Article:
Press "Enter" to skip to content

Effects of micronutrients on placental function: evidence from clinical studies to animal models

Effects of micronutrients on placental function: evidence from clinical studies to animal models

Micronutrient deficiencies are common in pregnant women due to low dietary intake and increased requirements for fetal development. Low maternal micronutrient status is associated with a range of pregnancy pathologies involving placental dysfunction, including fetal growth restriction (FGR), small-for-gestational age (SGA), pre-eclampsia and preterm birth. However, clinical trials commonly fail to convincingly demonstrate beneficial effects of supplementation of individual micronutrients, attributed to heterogeneity and insufficient power, potential interactions and lack of mechanistic knowledge of effects on the placenta. We aimed to provide current evidence of relationships between selected micronutrients (vitamin D, vitamin A, iron, folate, vitamin B12) and adverse pregnancy outcomes, combined with understanding of actions on the placenta. Following a systematic literature search, we reviewed data from clinical, in vitro and in vivo studies of micronutrient deficiency and supplementation. Key findings are potential effects of micronutrient deficiencies on placental development and function, leading to impaired fetal growth. Studies in human trophoblast cells and rodent models provide insights into underpinning mechanisms. Interestingly, there is emerging evidence that deficiencies in all micronutrients examined induce a pro-inflammatory state in the placenta, drawing parallels with the inflammation detected in FGR, pre-eclampsia, stillbirth and preterm birth. Beneficial effects of supplementation are apparent in vitro and in animal models and for combined micronutrients in clinical studies. However, greater understanding of the roles of these micronutrients, and insight into their involvement in placental dysfunction, combined with more robust clinical studies, is needed to fully ascertain the potential benefits of supplementation in pregnancy.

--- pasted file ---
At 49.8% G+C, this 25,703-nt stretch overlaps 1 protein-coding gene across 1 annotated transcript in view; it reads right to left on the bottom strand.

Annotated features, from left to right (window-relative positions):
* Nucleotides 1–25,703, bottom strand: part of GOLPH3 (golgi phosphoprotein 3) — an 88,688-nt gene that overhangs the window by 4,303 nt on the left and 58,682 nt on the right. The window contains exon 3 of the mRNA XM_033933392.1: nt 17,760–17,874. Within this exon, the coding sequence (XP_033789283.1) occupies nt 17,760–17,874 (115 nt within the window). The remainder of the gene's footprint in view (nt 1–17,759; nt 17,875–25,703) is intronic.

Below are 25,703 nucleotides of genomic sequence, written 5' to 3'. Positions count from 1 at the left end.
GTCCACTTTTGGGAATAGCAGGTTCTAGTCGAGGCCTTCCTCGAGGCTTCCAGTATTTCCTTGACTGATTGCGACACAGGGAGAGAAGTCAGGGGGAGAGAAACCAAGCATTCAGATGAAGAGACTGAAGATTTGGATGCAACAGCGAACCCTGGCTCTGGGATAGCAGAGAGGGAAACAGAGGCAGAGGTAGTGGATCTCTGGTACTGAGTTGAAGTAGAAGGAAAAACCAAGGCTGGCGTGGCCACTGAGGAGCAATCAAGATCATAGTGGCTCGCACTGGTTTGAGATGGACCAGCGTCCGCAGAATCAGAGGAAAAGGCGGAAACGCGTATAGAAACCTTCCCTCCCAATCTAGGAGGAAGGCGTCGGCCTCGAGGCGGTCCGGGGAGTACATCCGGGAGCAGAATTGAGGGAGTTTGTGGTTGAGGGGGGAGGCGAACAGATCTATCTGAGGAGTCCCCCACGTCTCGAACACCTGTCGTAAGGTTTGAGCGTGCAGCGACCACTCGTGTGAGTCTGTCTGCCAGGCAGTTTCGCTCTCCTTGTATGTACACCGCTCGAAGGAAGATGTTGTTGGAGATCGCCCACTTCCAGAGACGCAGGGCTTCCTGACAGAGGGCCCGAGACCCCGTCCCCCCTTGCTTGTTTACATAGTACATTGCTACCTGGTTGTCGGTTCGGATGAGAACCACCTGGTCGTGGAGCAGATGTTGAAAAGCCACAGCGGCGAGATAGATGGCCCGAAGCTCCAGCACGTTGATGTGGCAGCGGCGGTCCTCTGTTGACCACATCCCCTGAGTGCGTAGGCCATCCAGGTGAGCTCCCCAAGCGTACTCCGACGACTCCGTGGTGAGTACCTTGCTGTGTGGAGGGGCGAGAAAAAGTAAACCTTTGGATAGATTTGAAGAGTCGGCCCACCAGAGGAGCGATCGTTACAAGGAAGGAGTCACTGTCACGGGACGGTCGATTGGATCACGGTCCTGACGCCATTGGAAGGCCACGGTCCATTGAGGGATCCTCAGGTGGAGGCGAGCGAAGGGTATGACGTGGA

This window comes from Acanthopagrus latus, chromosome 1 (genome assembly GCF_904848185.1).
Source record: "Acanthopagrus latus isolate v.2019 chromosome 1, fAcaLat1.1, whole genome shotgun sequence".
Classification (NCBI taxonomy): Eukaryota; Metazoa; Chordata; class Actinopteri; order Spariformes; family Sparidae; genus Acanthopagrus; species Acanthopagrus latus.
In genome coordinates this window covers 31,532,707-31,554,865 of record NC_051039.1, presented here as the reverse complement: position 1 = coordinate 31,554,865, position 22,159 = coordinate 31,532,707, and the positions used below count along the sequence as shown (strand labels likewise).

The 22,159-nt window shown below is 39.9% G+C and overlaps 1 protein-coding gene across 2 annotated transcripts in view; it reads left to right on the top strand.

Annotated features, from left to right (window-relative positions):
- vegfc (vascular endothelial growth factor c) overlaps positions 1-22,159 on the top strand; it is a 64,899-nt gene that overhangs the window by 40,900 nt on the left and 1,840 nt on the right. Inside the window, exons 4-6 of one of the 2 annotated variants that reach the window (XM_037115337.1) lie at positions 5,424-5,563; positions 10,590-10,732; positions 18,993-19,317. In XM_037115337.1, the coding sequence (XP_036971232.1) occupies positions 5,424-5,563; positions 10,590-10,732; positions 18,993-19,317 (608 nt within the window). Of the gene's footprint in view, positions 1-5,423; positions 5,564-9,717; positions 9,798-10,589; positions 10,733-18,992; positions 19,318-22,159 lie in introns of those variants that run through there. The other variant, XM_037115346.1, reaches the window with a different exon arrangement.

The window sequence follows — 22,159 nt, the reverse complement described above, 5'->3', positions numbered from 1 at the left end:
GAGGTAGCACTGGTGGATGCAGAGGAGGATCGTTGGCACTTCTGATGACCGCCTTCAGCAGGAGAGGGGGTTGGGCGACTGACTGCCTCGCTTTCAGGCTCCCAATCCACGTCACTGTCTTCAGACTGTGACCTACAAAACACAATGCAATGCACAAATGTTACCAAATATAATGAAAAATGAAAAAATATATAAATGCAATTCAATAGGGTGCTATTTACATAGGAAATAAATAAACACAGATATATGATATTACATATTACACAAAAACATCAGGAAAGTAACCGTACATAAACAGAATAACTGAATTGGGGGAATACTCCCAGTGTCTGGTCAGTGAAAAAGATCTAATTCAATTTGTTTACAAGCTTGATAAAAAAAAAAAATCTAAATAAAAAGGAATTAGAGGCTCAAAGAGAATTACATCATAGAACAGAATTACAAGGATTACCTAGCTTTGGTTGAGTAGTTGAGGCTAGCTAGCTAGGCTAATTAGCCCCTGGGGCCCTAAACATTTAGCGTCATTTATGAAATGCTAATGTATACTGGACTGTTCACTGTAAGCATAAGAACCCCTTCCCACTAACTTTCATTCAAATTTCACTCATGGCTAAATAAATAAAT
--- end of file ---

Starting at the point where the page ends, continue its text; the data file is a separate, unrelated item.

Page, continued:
Source: The journal of Reproductive Science

Be First to Comment

This site uses Akismet to reduce spam. Learn how your comment data is processed.